First trees planted in landmark West Coast creek restoration project
After two years of intensive research and preparation, planting has finally begun to restore Taminelli Creek, a beautiful Kahikatea swamp forest near Hokitika that needed some weeding, planting and love. The forest has suffered from logging and grazing and is needing significant work to reunite the fragmented ecosystem and restore its natural vitality.
In 2021, NZ Panels Group, under the leadership of Sustainability Manager Zyran Scharf, embarked on a major project to restore the creek area in partnership with the Department of Conservation. With only 2% of Kahikatea forests and 10% of wetlands in New Zealand remaining, the investment in the restoration project reflects the company's commitment to mitigating the ecological impact of historical logging, taking proactive steps to safeguard New Zealand's environment for future generations.
In just two days this month, the team planted 1,300 Kahikatea trees and 600 mixed species, including Cabbage tree, Manuka, and Coprosma. Donated, reusable plastic sleeves are being used to protect the trees, a practice that will be continued.
The project covers a total area of 1,347 hectares, with the planting area encompassing approximately five hectares divided into six main sections. Over the next two years, the project's scope will expand, with plans to plant around 2,000 trees per area, primarily Kahikatea, and continue this effort over the coming years.
Back in 2021 when the project began, the first step was to partner with the Canterbury School of Forestry and enlist a final-year dissertation student. Zy and the student spent a month traversing the entire forest, often wading through knee-deep water, to document every plant and animal species. This resulted in a 40-page plan providing the foundation for the project's restoration strategy.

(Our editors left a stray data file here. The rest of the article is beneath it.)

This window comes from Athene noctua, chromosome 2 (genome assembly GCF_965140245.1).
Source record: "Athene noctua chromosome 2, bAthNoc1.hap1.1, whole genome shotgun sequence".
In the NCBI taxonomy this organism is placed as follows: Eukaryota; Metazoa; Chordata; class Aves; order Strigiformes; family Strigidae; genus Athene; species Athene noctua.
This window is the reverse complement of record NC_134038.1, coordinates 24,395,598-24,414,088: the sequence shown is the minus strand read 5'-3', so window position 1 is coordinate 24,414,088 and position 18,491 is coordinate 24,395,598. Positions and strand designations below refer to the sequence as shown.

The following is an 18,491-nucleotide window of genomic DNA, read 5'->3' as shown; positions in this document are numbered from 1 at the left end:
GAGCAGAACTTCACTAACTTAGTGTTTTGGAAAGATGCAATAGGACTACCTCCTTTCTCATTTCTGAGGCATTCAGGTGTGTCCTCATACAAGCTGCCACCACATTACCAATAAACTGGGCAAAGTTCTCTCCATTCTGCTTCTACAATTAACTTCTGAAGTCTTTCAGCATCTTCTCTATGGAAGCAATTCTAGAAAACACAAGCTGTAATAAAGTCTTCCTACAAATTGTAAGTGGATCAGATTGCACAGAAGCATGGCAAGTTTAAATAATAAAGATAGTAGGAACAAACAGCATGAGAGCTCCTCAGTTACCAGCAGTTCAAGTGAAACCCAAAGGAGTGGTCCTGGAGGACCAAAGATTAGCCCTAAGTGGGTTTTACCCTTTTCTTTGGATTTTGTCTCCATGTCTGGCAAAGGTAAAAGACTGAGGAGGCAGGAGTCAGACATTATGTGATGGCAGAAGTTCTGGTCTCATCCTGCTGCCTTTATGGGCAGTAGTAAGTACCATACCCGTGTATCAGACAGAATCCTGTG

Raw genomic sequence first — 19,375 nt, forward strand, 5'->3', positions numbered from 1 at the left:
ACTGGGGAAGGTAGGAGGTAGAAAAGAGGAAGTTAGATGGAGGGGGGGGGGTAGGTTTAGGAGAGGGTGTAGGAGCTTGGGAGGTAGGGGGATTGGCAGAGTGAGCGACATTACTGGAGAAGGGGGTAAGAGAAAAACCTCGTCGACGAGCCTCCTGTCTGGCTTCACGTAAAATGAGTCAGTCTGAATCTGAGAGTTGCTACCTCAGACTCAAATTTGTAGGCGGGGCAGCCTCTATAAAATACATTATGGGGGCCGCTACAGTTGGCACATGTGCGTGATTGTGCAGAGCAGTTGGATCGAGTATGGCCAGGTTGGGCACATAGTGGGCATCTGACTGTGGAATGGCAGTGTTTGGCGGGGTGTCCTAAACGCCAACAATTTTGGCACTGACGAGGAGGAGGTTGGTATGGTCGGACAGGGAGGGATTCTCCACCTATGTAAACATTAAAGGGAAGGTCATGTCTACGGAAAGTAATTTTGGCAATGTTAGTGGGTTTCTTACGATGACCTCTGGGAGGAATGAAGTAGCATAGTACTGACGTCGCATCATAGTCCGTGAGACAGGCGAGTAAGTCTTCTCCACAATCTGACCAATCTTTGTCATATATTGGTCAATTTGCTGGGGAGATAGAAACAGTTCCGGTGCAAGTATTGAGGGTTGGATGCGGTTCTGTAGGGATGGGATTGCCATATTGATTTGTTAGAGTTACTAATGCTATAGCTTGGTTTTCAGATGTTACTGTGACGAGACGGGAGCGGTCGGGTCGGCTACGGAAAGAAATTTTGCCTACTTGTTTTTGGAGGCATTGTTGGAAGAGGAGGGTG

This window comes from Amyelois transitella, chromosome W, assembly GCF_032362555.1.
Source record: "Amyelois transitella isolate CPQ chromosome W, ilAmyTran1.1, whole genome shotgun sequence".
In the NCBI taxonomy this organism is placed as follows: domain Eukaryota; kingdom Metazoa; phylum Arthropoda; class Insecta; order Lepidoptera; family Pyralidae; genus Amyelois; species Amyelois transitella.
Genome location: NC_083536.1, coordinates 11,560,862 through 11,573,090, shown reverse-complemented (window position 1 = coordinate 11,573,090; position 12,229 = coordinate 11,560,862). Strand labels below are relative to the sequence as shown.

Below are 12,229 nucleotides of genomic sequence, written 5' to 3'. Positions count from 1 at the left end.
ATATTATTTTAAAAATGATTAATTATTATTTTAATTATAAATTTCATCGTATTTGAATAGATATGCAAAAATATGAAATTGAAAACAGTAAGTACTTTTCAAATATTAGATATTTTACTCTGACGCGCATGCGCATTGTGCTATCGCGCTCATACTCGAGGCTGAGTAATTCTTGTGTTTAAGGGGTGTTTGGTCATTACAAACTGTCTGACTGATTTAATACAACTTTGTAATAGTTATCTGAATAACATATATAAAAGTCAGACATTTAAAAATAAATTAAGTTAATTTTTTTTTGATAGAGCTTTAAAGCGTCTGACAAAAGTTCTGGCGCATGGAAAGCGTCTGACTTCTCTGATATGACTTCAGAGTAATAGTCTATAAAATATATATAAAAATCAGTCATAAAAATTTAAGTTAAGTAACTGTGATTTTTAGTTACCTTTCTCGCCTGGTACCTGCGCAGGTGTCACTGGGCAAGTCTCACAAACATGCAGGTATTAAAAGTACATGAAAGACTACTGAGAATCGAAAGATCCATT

Once a list of suitable plant species was established, primarily Kahikatea with a few other native species, the next challenge was to source them from the local area. This process, known as eco-sourcing, is critical as locally sourced species tend to be better adapted to the environment and have higher survival rates.
The project team discovered a reliable local nursery, Tekuku, which collected seeds from the site and began the slow growth process, assisting with planting. Another nursery that had also eco-sourced seeds from the same area and nurtured the seedlings for two years was found. This ensured that the project could commence once the seedlings had reached a sufficient size.
During the initial phase, it was essential to restore fencing around the site to prevent neighbouring cattle from entering the forest, to ensure natural regeneration and protecting the newly planted trees. As the grassy weeds grew, it became clear that the cows were inadvertently helping to control them. This led to the use of a digger to flip the soil, eliminating the weeds and providing a clear, albeit muddy, canvas for planting.
Although it's early days for this ambitious project, Zy is optimistic that the area will one day reasonate to native birdsong and be fully restored to its native glory.